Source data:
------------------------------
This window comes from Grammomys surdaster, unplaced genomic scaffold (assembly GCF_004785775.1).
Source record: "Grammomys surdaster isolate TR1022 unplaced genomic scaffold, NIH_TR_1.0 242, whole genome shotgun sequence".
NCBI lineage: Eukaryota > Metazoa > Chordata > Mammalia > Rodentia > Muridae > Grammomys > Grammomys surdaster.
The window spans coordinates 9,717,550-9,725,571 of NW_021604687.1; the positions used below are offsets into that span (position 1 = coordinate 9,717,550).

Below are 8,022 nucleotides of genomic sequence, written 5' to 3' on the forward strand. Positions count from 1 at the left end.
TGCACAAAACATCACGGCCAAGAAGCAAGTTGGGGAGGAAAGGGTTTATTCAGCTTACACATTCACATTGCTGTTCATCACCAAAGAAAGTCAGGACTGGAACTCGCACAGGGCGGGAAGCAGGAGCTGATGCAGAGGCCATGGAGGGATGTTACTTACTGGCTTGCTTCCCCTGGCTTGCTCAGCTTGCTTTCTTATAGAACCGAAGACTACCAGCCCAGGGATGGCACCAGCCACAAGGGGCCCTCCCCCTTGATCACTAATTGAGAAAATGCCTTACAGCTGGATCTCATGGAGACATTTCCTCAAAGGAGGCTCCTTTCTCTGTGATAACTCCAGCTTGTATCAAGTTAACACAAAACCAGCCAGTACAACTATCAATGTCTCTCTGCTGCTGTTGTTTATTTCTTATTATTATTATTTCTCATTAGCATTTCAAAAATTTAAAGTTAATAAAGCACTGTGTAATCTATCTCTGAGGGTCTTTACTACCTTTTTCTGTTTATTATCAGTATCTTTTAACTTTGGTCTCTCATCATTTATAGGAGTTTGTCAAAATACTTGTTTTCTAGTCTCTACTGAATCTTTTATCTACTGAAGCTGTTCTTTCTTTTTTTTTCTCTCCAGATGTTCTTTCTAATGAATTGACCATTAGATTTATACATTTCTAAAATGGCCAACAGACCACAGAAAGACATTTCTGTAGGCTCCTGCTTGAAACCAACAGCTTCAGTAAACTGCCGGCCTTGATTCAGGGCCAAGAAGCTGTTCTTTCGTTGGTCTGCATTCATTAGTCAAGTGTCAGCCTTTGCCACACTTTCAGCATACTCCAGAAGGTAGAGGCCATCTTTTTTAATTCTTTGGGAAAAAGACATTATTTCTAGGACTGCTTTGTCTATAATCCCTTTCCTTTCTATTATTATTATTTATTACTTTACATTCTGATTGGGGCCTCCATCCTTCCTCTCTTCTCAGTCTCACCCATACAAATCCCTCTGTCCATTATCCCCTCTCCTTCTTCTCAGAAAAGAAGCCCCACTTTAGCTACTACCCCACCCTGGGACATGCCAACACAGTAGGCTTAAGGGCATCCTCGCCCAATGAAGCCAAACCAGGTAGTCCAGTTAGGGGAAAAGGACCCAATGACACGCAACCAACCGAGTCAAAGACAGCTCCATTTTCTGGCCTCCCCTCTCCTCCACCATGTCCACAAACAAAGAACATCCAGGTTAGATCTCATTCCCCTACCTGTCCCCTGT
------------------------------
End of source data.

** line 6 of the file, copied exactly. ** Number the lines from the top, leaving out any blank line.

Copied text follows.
TGCACAAAACATCACGGCCAAGAAGCAAGTTGGGGAGGAAAGGGTTTATTCAGCTTACACATTCACATTGCTGTTCATCACCAAAGAAAGTCAGGACTGGAACTCGCACAGGGCGGGAAGCAGGAGCTGATGCAGAGGCCATGGAGGGATGTTACTTACTGGCTTGCTTCCCCTGGCTTGCTCAGCTTGCTTTCTTATAGAACCGAAGACTACCAGCCCAGGGATGGCACCAGCCACAAGGGGCCCTCCCCCTTGATCACTAATTGAGAAAATGCCTTACAGCTGGATCTCATGGAGACATTTCCTCAAAGGAGGCTCCTTTCTCTGTGATAACTCCAGCTTGTATCAAGTTAACACAAAACCAGCCAGTACAACTATCAATGTCTCTCTGCTGCTGTTGTTTATTTCTTATTATTATTATTTCTCATTAGCATTTCAAAAATTTAAAGTTAATAAAGCACTGTGTAATCTATCTCTGAGGGTCTTTACTACCTTTTTCTGTTTATTATCAGTATCTTTTAACTTTGGTCTCTCATCATTTATAGGAGTTTGTCAAAATACTTGTTTTCTAGTCTCTACTGAATCTTTTATCTACTGAAGCTGTTCTTTCTTTTTTTTTCTCTCCAGATGTTCTTTCTAATGAATTGACCATTAGATTTATACATTTCTAAAATGGCCAACAGACCACAGAAAGACATTTCTGTAGGCTCCTGCTTGAAACCAACAGCTTCAGTAAACTGCCGGCCTTGATTCAGGGCCAAGAAGCTGTTCTTTCGTTGGTCTGCATTCATTAGTCAAGTGTCAGCCTTTGCCACACTTTCAGCATACTCCAGAAGGTAGAGGCCATCTTTTTTAATTCTTTGGGAAAAAGACATTATTTCTAGGACTGCTTTGTCTATAATCCCTTTCCTTTCTATTATTATTATTTATTACTTTACATTCTGATTGGGGCCTCCATCCTTCCTCTCTTCTCAGTCTCACCCATACAAATCCCTCTGTCCATTATCCCCTCTCCTTCTTCTCAGAAAAGAAGCCCCACTTTAGCTACTACCCCACCCTGGGACATGCCAACACAGTAGGCTTAAGGGCATCCTCGCCCAATGAAGCCAAACCAGGTAGTCCAGTTAGGGGAAAAGGACCCAATGACACGCAACCAACCGAGTCAAAGACAGCTCCATTTTCTGGCCTCCCCTCTCCTCCACCATGTCCACAAACAAAGAACATCCAGGTTAGATCTCATTCCCCTACCTGTCCCCTGT